She says “the reason why you might have not seen a lot of public information per se, is because we don’t have a (Manitoba) organizer right now,” but she did not clarify how long the position, listed Feb. 21, 2024, has been open. The November 2023 national executive report notes the position as vacant.

Ehoussou says Karla Antanacio is the current deputy chairperson and that the previous treasurer stepped down for “personal reasons,” with no replacement having been elected. According to CFS-MB’s bylaws, the treasurer is responsible for “long-range financial planning” and presenting the organization’s budget at annual general meetings (AGMs).

Antanacio did not respond to several re-quests for comment. Ehoussou declined to provide the names of the 2023-24 PE absent “permission to disclose their personal information,” she says. PE positions are pub- lic-facing, meant to represent specific iden- tity-based constituencies, such as racialized students and international students.

At-large executive and PE positions are elected at the CFS-MB AGM, which all local member students can attend free of charge. Ehoussou says this year’s AGM takes place March 30 at USB.

The “governing docs” page of CFS-MB’s website has column headers for AGM and PE meeting minutes, executive reports and “finances,” but all four have been empty for at least two years.

CFS-MB’s bylaws require AGM minutes to include reports on the organization’s activities throughout the year, completion of directives adopted at the previous AGM and the functioning of the PE.

CFS-MB has no formal obligation to publish the documents listed above, but its national counterpart does: CFS’ operations policy stipulates that minutes of national executive and general meetings be posted online within 60 days. Minutes haven’t been uploaded to the federation’s website since October 2021.

Kambire was elected interim chairperson at CFS’ special general meeting on Jan. 27. She says the national office is currently understaffed, which is a “possible answer” for why this year’s minutes aren’t yet available. She declined to comment on operations matters from before she took office.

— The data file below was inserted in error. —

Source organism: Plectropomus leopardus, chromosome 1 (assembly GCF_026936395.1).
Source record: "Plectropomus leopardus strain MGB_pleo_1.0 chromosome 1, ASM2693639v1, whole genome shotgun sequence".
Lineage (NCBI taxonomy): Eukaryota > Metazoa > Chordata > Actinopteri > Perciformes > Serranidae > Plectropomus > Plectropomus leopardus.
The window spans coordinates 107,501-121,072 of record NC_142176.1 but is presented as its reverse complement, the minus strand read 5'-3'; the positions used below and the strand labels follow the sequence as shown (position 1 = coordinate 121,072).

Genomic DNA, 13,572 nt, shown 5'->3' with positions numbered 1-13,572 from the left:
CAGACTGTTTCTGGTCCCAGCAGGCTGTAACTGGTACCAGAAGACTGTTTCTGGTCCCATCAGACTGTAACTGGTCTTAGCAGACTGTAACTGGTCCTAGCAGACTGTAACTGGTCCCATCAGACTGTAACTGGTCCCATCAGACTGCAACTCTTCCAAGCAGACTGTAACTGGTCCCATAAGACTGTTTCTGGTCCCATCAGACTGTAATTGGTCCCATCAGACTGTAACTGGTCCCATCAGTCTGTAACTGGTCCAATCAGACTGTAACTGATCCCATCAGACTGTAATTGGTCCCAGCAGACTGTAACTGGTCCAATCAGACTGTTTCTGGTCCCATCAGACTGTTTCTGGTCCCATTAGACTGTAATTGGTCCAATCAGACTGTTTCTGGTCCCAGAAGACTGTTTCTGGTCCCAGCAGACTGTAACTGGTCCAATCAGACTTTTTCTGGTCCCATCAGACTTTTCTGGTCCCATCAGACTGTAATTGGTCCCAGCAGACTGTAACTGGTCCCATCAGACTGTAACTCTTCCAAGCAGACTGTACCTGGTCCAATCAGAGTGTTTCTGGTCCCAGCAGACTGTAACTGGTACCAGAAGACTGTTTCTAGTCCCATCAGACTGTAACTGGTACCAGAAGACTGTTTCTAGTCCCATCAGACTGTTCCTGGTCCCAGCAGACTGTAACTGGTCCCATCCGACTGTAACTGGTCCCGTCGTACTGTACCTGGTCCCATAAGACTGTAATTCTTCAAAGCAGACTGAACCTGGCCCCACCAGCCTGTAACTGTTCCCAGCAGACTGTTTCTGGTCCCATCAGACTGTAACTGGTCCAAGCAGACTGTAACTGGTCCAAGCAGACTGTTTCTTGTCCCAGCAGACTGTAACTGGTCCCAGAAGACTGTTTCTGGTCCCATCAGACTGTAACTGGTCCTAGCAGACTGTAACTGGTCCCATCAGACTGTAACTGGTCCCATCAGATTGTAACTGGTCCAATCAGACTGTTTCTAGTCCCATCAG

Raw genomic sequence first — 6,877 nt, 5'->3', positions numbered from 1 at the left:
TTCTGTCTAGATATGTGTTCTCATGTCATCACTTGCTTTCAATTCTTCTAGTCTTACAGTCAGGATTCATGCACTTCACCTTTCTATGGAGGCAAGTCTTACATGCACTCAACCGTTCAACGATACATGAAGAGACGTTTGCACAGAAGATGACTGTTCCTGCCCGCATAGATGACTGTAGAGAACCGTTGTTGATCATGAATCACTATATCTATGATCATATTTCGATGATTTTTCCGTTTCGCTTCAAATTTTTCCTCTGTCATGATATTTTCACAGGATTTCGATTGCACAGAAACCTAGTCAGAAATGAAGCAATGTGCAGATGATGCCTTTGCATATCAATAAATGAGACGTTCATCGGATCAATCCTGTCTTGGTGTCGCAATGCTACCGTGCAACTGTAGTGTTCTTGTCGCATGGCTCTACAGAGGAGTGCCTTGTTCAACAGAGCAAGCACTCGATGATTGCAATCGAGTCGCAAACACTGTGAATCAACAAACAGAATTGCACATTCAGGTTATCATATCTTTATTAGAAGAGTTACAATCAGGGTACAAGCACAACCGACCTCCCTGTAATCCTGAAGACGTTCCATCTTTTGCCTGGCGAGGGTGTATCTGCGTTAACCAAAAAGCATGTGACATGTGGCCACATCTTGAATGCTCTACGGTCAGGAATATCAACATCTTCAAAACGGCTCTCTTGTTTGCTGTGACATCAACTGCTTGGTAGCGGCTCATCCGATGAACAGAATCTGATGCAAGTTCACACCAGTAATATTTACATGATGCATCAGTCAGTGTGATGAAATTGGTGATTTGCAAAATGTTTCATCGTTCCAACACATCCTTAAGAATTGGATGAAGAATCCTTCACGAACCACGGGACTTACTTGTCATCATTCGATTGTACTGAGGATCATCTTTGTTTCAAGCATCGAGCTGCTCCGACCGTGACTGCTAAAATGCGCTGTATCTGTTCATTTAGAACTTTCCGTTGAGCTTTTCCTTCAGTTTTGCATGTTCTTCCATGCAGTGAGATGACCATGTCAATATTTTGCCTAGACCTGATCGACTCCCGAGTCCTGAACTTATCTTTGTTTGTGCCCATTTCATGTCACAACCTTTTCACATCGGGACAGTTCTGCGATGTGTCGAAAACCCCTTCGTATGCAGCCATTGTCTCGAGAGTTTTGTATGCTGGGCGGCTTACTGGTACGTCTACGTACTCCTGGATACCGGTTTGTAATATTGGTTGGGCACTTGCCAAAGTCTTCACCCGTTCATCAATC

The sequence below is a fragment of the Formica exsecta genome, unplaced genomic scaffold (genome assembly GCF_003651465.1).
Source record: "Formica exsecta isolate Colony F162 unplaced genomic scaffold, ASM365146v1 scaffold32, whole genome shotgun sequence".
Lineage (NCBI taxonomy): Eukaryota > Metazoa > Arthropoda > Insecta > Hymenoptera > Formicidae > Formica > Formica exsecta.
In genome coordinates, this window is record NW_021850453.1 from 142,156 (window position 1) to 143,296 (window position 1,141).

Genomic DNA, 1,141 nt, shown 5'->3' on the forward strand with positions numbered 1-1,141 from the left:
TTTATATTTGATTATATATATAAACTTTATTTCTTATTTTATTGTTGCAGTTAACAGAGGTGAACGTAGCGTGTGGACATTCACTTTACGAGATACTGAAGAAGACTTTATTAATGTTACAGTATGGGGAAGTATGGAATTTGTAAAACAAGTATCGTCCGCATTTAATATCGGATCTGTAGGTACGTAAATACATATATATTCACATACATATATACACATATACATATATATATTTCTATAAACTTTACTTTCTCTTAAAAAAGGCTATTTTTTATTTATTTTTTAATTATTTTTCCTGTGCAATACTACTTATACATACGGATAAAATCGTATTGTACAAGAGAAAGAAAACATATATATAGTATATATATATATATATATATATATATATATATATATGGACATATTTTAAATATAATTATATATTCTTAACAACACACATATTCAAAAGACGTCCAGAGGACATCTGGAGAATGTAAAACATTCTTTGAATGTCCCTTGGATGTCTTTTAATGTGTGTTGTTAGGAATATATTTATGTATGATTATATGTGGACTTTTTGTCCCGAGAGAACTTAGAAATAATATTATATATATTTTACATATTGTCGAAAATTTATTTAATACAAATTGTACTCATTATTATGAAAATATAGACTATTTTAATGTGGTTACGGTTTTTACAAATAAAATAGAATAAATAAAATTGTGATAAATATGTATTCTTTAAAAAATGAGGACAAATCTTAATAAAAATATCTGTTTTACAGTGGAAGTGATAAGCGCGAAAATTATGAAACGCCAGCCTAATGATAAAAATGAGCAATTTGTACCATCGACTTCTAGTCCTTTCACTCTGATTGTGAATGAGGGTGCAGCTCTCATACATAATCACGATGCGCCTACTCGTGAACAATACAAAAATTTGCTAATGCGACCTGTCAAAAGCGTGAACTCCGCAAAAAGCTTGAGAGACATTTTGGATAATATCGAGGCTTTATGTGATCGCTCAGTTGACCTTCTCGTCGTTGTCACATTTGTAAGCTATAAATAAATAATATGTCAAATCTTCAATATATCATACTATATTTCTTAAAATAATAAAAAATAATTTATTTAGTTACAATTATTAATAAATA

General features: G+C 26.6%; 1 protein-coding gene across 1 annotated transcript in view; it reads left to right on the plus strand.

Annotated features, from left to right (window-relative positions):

Strength in numbers

Critics of CFS often counterpose the organization to the Canadian Alliance of Student Organizations (CASA), which was found- ed in 1994 by politically moderate student leaders dissatisfied with the CFS’ social justice-oriented approach to student advocacy.

U of W students had an opportunity to vote on joining CASA in this year’s UWSA general election. Although no one campaigned for or against CASA membership, at least one executive candidate’s campaign material proposed leaving CFS once CASA membership has been secured, citing the latter organization’s lower fees.

CASA’s work focuses primarily on lobbying federal politicians, whereas the bulk of CFS’ petitioning of elected officials occurs at the provincial level.

Ehoussou says the organizations’ differing approaches form “a beautiful mix.” Moving forward, she hopes CASA and CFS leaders can focus on working toward reaching compromises based on a shared desire to help students.

“There is strength in numbers,” she says. “If we can’t even have a consensus and come as a united front, it doesn’t look credible. We can solve whatever happens ... we don’t have to go and talk shit about each other in front of the media.”

“I think everybody’s willing to move forward, because student life keeps getting harder every day,” she says. “Let’s use our energy to find solutions instead of stressing students more.”

Published in Volume 78, Number 20 of The Uniter (March 7, 2024)

Related Reads